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Views of Magic Kingdom from the east side of the Polynesian Resort. One of the Magic Kingdom ferry boats on the right at the Ticket and Transportation Center.

On the far east side of the Polynesian Resort is a short pathway to the Ticket and Transportation Center and monorail service to Magic Kingdom and Epcot as well as ferry boat service to Magic Kingdom.

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It only takes a couple of minutes from the Moorea building to navigate the path to the Ticket and Transportation Center. From this vantage point, there are great views looking back at the Polynesian Resort.

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View of the Polynesian Resort from the Magic Kingdom ferry while docked.
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View of the Polynesian Resort from the Magic Kingdom ferry while underway to the theme parks.

The great thing about the Polynesian Resort is that every building is close to a coveted guest area. Buildings are either close to the Great Ceremonial House with food, shopping and monorail access, or close to the Lava Pool, or close to the Oasis pool or close to the pathway to the Ticket and Transportation Center with its monorail and ferry service. The Polynesian Resort is a terrific property to explore!

The Rooms

And now…on to the rooms! On this particular trip, we rented DVC points and secured a studio with a preferred view. You can read all about why we think we made a Nerdy mistake with the preferred view room here. However, our decision to stay at the Polynesian Resort was a great one because we love this property!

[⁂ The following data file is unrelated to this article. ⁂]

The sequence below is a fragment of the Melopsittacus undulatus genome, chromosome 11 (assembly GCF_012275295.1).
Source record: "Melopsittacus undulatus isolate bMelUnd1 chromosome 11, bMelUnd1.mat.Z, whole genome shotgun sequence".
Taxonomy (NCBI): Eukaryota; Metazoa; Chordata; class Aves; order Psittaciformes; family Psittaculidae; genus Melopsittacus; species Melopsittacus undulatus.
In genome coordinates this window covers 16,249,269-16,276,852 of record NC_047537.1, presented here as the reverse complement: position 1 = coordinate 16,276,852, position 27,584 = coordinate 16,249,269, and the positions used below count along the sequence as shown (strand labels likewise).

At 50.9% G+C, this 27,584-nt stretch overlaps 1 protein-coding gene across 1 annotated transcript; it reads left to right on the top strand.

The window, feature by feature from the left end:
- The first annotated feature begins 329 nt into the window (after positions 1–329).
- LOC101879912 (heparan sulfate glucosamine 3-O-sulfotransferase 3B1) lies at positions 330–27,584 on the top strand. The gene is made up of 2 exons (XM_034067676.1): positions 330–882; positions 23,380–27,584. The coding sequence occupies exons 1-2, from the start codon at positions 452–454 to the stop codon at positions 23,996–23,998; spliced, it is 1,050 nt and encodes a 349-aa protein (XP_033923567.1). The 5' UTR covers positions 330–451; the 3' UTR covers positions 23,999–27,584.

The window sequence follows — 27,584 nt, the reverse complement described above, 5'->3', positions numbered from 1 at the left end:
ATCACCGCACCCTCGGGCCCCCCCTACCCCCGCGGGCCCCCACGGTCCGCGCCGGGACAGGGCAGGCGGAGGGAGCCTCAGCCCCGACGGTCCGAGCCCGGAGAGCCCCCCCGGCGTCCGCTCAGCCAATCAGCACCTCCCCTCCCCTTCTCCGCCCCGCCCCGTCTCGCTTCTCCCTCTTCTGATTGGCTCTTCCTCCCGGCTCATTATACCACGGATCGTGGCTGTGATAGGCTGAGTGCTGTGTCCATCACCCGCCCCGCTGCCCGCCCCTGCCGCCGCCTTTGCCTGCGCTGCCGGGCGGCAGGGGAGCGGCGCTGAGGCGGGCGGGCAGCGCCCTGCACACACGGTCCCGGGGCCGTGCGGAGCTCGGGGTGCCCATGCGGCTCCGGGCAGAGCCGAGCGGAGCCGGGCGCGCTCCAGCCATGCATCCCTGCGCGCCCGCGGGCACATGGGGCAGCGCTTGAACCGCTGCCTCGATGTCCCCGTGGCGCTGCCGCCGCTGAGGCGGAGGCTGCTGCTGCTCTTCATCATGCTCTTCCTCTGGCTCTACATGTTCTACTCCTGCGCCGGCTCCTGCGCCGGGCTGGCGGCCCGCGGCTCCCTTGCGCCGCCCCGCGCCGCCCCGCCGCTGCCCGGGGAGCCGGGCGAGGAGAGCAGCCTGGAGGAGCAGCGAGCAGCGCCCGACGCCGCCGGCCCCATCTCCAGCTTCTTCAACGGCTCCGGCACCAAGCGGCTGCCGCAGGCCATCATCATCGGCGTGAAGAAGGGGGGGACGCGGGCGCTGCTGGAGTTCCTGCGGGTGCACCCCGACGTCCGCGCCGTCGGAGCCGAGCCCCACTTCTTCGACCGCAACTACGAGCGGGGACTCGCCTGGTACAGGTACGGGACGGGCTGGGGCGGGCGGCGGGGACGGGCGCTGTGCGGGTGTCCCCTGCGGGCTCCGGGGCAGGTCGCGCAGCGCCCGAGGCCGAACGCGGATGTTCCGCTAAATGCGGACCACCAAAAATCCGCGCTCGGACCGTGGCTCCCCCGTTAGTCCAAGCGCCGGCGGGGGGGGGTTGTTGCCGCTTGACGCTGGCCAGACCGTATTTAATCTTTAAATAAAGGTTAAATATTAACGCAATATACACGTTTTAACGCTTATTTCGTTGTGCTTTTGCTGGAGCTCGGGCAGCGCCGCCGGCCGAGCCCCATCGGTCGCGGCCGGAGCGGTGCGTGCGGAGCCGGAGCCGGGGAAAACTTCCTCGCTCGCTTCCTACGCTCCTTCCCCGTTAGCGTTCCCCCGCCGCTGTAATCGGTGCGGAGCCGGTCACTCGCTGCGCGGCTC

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The wide and well-themed hallways are a hint of what’s to come in this Deluxe Resort.

The main differences between the Disney Vacation Club studio and a typical room is that the DVC studio has a small wet bar and a second shower (in addition to the shower/tub combo) and sink. The amenities of both room types are very similar.

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Entrance into the studio from the front door.
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Bathroom with commode and shower/tub.
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Vanity with shower.
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Beautifully done shower with rock floor.
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Wet bar and closet.
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Super duper exciting inside of closet.
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Our studio had one king bed, pull out sofa and pull down day bed.
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The TV is above the pull down bed.
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It easily converts to a bed at night, complete with Mickey Mouse-inspired tropical scene.
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Sitting area with table, two chairs and Tiki lamp.

Overall, the Polynesian Resort is in a great location within Disney World, the rooms are well-appointed and deserve the “Deluxe” tag and it is one of those rare resorts that truly transports you away to another place and time. It is, without a doubt, one of our very favorites (you know us Nerds, if it had access to the Skyliner or served hot and fresh Mickey Pretzels daily, it would be a slam dunk for the top spot!). We will be back to the Polynesian Resort and we recommend you do the same.